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Baclofen to Reduce Alcohol Use in Veterans With HCV (BRAC)

The safety and scientific validity of this study is the responsibility of the study sponsor and investigators. Listing a study does not mean it has been evaluated by the U.S. Federal Government. Read our disclaimer for details. Identifier: NCT01008280
Recruitment Status : Completed
First Posted : November 5, 2009
Results First Posted : June 9, 2015
Last Update Posted : February 8, 2016
Information provided by (Responsible Party):
VA Office of Research and Development

Brief Summary:
Hepatitis C (HCV) is the most common blood born virus in the United States, affecting 1.8% of the general population and more than 5% of Veterans using VA facilities. As Veterans with HCV have high rates of co-morbid alcohol use disorders that accelerate greatly the liver damage caused by HCV, a safe and effective treatment for alcohol use disorders is needed. Baclofen is a novel treatment for alcohol use disorders that has minimal effect on the liver and may represent a safe and efficacious treatment option for Veterans with HCV and co-morbid alcohol use disorders.

Condition or disease Intervention/treatment Phase
Hepatitis C Alcohol Use Disorders Drug: baclofen Drug: placebo Phase 4

Detailed Description:

Project: Efficacy of baclofen in reducing alcohol consumption in Veterans with HCV Principal Investigator: Peter Hauser, MD

Keywords: Hepatitis C, Substance-Related Disorders, Alcoholism


PLAN/METHODS: Two sites of the national VA Hepatitis C Resource Center, including Minneapolis and Portland VA Medical Centers (VAMCs), the Long Beach VAMC, and the San Diego VAMC (total 4 sites) will recruit 180 men, women, and minority Veterans who are HCV positive and currently drinking alcohol. Participants will be assessed for current alcohol use and alcohol use disorders and enrolled in the study if they meet eligibility criteria, mainly that they are drinking more than 7 drinks a week or have one heavy drinking day a week for the preceding two weeks. Enrolled subjects will be randomly assigned to one of two groups: Experimental group (Baclofen) or control (placebo). Subjects will be followed for a total of 14 weeks, and follow-up data will be collected at a total of 11 visits (weeks 1,2,3,4,6,8,10,12, and 14). At each visit, interviews will be conducted by a blinded interviewer assessing current stage of change and current alcohol use along with any changes in mood and psychological or somatic symptoms. HCV viral titers will be obtained at baseline and again at week 12 to determine the effect of abstinence on this measure. Data will also be collected from participants' medical records regarding enrollment and attendance in substance abuse treatment or self-help programs (Alcoholics Anonymous). Data will be analyzed using repeated measure ANOVAs to compare the groups on alcohol use and stage of change.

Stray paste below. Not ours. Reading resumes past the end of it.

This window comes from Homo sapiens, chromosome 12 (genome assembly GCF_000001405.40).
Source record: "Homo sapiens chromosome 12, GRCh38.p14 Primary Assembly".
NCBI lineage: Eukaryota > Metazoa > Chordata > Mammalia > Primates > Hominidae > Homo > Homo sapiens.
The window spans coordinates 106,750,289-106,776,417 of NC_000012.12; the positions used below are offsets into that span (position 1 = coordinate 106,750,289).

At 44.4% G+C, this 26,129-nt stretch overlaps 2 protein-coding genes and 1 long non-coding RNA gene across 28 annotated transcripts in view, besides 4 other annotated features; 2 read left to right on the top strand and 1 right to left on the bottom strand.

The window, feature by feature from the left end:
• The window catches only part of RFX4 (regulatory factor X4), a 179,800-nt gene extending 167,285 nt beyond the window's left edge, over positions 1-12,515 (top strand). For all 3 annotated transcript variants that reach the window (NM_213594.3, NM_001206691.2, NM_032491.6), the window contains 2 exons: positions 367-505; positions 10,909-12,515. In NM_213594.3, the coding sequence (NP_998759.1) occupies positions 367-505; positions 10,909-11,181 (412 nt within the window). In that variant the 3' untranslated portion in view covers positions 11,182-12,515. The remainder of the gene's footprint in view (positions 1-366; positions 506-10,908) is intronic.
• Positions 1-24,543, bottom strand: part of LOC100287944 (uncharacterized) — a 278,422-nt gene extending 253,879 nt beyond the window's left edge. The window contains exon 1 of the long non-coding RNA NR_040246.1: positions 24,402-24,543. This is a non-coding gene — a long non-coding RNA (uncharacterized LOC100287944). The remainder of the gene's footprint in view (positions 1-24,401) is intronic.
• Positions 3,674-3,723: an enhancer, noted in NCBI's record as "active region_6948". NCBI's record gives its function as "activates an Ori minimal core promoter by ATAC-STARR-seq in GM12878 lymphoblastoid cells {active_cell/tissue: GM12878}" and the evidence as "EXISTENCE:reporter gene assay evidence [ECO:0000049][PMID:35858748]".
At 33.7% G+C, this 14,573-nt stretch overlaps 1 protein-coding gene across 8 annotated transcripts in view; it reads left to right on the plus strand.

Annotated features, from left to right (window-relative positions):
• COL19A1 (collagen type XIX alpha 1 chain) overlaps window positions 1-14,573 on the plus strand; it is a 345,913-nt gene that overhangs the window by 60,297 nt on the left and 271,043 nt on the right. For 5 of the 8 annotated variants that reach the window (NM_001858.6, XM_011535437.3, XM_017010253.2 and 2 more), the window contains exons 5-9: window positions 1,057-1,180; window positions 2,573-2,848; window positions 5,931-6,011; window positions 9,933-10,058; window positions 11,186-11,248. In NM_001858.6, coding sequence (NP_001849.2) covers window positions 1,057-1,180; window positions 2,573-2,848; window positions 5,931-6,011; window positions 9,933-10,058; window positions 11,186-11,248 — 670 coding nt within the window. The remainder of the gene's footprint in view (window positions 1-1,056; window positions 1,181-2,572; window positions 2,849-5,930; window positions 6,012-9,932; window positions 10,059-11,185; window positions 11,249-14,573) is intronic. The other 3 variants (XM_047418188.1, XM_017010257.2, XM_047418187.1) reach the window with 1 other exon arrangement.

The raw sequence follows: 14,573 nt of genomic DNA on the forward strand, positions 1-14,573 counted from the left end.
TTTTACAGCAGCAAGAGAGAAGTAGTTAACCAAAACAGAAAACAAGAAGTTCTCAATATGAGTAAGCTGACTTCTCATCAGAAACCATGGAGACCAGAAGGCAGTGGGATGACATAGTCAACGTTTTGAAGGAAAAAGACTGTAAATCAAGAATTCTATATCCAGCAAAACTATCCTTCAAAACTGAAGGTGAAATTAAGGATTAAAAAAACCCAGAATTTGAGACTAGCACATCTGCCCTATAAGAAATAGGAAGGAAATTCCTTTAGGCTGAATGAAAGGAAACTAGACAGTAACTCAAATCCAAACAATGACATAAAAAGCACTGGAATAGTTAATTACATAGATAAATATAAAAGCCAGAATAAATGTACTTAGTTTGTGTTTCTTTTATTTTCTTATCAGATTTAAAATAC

CLINICAL RELEVANCE: This study focuses on a current Veterans Health Administration (VHA) priority: treatment of Veterans with HCV. Alcohol use in this population is a major risk factor for progression of liver disease. The investigators anticipate that the Baclofen proposed in this study will result in reduced alcohol use, which is expected to result in a slowing of the progression of liver disease, improvement in physical health, and a reduction in long-term service utilization and mortality rates.

POTENTIAL IMPACT ON VETERANS HEALTH CARE: Effectively addressing alcohol use disorders in a hepatitis clinic will contribute to a new standard of care for HCV patients within the VA. Co-located care for patients with comorbid medical and substance use disorders is likely to improve access to effective treatment, acceptance by patients and improve clinical efficiency.

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Study Type : Interventional  (Clinical Trial)
Actual Enrollment : 180 participants
Allocation: Randomized
Intervention Model: Parallel Assignment
Masking: Triple (Participant, Care Provider, Investigator)
Primary Purpose: Treatment
Official Title: Efficacy & Safety of Baclofen to Reduce Alcohol Use in Veterans With HCV
Study Start Date : October 2010
Actual Primary Completion Date : March 2014
Actual Study Completion Date : September 2015

Resource links provided by the National Library of Medicine

MedlinePlus related topics: Alcohol
Drug Information available for: Baclofen

Arm Intervention/treatment